Sullivan provided ages for the transition of these developmental epochs, but he also acknowledged that they are based on experience. Thus, it is possible for the stages to occur at different times in unique individuals. The course, however, remains the same, unless the course fails to progress. If an individual is not provided with the opportunities to advance their interpersonal development, there can be an arrest of development (Sullivan, 1953, 1964). An arrest of development does not mean that the personality becomes static, but rather, the freedom and velocity of constructive changes becomes markedly reduced. Later, the arrested development becomes apparent through eccentricities in one’s interpersonal relations. The individual does not simply continue to act like a normal child, but instead, there is an increased likelihood that this “warp” in personality development will also lead to malevolent dynamisms and the consequent social problems (such as delinquency and crime).
From his early days working with William Alanson White, Sullivan was particularly interested in the treatment of schizophrenia. One of the books published by the White Foundation was entitled Schizophrenia as a Human Process (Sullivan, 1962), in which his longtime friend, Clara Thompson, described him as having a “genuine liking and respect” for his patients. Later, the White Foundation published a series of seminars Sullivan offered to the psychiatric residents at Sheppard Pratt, as well as members of the Chestnut Lodge and the Washington School of Psychiatry, on the treatment of a young, male schizophrenic. The text includes commentary by others some 25 years after the seminar (see Kvarnes & Parloff, 1976). Like Alfred and Kurt Adler, Sullivan recognized the difficulty of treating psychotic patients. The prognosis, in Sullivan’s opinion, depends to a large extent upon the patient’s history of successful interpersonal relationships.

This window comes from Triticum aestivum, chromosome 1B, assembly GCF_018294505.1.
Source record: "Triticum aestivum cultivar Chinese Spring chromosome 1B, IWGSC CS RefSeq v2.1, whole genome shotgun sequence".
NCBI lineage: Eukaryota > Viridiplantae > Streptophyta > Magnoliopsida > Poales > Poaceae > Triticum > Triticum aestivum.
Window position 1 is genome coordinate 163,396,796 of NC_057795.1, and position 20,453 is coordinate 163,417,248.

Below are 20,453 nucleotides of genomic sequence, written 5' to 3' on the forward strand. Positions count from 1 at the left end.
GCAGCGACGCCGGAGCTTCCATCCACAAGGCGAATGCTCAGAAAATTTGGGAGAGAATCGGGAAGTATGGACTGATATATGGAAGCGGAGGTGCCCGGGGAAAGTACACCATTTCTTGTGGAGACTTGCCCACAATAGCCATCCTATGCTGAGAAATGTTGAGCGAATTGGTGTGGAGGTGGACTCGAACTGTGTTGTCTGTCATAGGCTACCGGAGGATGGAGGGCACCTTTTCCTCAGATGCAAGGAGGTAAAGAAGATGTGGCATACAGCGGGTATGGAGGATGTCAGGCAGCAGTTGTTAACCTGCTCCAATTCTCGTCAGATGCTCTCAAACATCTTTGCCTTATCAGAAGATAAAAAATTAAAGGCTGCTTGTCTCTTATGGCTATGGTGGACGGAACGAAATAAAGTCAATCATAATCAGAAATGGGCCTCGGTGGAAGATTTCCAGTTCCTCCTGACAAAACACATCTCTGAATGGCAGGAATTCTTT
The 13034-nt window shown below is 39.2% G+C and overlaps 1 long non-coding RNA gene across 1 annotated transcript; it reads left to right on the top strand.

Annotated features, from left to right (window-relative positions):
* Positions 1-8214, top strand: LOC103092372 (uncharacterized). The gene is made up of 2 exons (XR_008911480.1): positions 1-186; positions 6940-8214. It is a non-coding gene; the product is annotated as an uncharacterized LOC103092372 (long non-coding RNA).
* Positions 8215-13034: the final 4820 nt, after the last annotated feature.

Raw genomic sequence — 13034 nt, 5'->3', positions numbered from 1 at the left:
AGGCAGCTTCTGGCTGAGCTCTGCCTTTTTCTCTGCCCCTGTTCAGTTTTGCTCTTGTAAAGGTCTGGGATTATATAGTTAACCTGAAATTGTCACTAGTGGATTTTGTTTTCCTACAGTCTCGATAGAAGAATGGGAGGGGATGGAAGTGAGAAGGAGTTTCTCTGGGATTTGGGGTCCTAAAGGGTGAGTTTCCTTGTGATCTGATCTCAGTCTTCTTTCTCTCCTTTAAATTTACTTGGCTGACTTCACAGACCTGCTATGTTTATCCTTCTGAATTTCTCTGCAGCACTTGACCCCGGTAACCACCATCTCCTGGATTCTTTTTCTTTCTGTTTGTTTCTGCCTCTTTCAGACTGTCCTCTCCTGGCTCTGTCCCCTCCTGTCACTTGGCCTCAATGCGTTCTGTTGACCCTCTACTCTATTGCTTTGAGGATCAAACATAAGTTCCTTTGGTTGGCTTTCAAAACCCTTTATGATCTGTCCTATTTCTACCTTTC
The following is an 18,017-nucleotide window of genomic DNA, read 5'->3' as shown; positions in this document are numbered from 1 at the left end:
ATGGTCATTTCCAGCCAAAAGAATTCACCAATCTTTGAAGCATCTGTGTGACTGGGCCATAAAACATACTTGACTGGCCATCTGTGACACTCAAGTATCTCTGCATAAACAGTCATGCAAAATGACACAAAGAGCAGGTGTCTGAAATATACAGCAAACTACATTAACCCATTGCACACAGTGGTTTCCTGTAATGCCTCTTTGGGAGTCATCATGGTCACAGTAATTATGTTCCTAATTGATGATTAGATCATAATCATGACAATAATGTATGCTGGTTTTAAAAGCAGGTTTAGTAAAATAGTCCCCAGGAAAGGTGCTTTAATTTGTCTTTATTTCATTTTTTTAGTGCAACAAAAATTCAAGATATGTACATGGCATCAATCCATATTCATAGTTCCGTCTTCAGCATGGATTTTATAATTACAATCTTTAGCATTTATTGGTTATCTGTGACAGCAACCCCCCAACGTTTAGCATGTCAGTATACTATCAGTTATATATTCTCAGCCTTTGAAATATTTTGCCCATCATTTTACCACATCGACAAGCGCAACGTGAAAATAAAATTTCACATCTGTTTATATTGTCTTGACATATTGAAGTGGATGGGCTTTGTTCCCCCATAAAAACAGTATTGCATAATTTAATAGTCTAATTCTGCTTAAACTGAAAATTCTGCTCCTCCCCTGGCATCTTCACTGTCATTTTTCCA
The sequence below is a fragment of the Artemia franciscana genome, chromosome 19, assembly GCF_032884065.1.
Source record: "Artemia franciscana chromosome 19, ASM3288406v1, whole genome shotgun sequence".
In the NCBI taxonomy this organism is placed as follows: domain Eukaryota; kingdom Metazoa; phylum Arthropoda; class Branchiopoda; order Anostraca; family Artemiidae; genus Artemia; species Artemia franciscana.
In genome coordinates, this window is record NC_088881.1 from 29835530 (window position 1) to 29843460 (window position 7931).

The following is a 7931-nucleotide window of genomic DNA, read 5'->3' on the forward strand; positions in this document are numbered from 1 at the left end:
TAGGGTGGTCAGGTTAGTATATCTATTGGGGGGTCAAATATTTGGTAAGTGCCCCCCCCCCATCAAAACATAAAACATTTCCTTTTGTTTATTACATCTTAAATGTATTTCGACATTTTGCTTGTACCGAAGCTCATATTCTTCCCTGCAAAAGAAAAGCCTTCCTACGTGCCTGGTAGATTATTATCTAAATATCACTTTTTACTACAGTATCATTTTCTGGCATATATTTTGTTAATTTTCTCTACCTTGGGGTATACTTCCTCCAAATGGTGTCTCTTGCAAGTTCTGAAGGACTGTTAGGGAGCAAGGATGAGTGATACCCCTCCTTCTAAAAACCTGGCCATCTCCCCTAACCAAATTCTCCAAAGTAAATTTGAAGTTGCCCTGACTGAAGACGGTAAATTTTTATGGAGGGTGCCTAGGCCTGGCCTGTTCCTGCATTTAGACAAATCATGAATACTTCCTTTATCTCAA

This video [14:09] describes Harry Sullivan’s upbringing and his theory on personality development.
Text: Kelland, M. (2017). Personality Theory. OER Commons. Retrieved October 28, 2019, from https://www.oercommons.org/authoring/22859-personality-theory. Licensed under CC-BY-4.0.
Joel Ziegler. (2014, October 7). Harry Stack Sullivan. [Video File]. Retrieved from https://youtu.be/X3swZZ3Ul-c. Standard YouTube License.